The Tsakonian dialect, the Tsakonian dance, the costume, the customs and traditions of the Tsakonians, are another dynamic of the Parnon area. According to the “Chronicle of Monemvasia”: “And the prefectures and peasants of Thremte were settled in the rugged places adjacent to it, and finally the jaconia were named”. The Tsakones, as true descendants of the Dorians, kept their roots intact and the Tsakonian language is still the living expression of the Doric dialect. In the cradle of Tsakonia, today insists on walking and creating in the footsteps of yesterday in a perpetual and uninterrupted breath of Greece. ·
The special linguistic treasure of our place. The Tsakonian dialect has been included in the list of endangered languages of UNESCO and is recognized as a cultural achievement and a unique treasure of culture. of farmers. In the wishes, in the greetings, in the curses, in the everyday expressions, in the teasing and the jokes, there is for centuries now the linguistic treasure of the Tsakonians. In this special part of the Greek land called Tsakonia (the cradle of Tsakonia was Prastos, Kastanitsa and Sitaina), in these rugged places, the inhabitants of the area, with few means, not only survived, but left behind a valuable heritage, the Tsakonian tradition, the beautiful language, the unique evocative Tsakonian dance, the Tsakonian songs, the weaving art, their habits, what we call today customs and traditions. All this composes the identity of the place with a living language that is in the hands of the Tsakonians, but also of all Hellenism, to embrace it and protect it from oblivion.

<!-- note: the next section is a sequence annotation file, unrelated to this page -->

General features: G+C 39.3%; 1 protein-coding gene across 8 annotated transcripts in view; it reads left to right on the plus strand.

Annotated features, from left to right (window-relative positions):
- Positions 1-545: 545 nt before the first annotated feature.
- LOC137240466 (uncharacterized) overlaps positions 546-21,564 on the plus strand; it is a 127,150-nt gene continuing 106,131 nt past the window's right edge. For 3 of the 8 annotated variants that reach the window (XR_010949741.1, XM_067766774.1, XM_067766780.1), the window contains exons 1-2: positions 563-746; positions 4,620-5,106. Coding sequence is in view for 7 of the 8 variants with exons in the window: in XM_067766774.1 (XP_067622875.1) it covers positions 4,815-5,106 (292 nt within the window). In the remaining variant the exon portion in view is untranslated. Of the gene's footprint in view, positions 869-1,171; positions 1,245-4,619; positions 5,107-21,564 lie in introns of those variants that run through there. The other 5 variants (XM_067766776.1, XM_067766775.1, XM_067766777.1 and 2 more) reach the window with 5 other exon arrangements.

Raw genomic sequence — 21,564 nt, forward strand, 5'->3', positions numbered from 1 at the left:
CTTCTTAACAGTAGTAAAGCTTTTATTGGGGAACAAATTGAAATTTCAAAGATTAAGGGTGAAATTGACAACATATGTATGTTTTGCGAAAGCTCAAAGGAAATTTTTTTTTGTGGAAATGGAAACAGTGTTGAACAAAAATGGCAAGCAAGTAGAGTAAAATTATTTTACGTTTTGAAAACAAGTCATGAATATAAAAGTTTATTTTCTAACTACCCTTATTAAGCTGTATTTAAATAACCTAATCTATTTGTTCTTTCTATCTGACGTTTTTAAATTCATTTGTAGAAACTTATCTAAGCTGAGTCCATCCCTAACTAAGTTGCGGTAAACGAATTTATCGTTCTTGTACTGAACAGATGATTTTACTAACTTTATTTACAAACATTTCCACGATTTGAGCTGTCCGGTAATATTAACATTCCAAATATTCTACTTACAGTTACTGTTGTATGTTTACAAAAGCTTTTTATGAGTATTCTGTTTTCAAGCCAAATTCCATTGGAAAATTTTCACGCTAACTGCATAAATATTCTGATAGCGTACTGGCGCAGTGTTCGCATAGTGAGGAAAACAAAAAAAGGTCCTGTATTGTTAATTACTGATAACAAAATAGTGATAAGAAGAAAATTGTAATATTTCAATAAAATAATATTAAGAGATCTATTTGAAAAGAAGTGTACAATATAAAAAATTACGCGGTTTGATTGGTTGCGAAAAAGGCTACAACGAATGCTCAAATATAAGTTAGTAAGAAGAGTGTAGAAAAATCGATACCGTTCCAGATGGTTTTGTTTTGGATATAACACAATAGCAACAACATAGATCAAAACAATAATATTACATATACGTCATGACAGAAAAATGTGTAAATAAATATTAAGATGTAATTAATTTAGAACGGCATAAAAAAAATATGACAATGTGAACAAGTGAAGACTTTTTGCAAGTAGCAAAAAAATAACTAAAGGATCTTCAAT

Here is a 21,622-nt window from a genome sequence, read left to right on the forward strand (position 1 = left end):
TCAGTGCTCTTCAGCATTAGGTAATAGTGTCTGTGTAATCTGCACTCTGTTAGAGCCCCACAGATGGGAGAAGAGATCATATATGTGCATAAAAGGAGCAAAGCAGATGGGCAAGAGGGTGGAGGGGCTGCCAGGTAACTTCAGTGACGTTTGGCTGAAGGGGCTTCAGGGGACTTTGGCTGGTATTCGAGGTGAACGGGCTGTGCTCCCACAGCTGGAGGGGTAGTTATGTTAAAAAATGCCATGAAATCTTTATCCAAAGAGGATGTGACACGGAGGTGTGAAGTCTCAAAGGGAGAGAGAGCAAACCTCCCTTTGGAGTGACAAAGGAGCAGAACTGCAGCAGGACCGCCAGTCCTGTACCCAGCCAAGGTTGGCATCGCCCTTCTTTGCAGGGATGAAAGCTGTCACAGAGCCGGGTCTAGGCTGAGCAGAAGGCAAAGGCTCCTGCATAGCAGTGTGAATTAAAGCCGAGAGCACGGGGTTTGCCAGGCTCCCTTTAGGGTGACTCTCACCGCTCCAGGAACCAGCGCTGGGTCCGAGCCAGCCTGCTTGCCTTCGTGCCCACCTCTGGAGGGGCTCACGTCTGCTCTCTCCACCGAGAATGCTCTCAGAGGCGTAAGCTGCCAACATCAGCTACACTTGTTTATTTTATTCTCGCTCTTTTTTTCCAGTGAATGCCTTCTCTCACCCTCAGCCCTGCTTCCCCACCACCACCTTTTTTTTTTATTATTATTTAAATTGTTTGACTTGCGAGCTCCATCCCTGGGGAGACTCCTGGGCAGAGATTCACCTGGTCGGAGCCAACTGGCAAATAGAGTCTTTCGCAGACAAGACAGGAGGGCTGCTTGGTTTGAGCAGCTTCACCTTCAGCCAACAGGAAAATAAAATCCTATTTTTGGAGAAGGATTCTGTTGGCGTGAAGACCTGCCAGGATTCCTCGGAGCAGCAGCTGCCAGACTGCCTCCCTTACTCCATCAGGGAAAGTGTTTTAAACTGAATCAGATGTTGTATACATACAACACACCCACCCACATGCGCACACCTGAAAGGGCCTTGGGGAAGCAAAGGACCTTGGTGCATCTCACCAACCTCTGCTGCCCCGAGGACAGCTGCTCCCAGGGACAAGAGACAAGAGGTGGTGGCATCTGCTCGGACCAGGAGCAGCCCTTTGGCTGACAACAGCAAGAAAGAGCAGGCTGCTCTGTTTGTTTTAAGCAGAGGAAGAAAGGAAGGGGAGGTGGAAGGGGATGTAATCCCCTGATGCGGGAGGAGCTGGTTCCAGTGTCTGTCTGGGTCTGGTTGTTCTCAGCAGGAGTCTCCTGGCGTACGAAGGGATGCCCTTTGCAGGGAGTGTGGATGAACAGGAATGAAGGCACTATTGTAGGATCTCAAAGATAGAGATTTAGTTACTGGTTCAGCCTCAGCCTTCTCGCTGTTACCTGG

See the link
The Offer of Prastos in the Revolution of 1821 “
This shortage forced the besieged Turks to trade with the Greek besiegers, in order to save food. This fact was taken advantage of by Prastiotis Manolis Dounias and he gained acquaintances, “friendly” relations with the guards of the wall so that, at the critical moment, he could enter the city and open, together with others, the so-called Nafplio Gate, “to be invaded by the Greek warriors, with the first Tsakones-Prastiotes, who had been properly prepared by their leaders, and to occupy Tripoli together in a few hours.”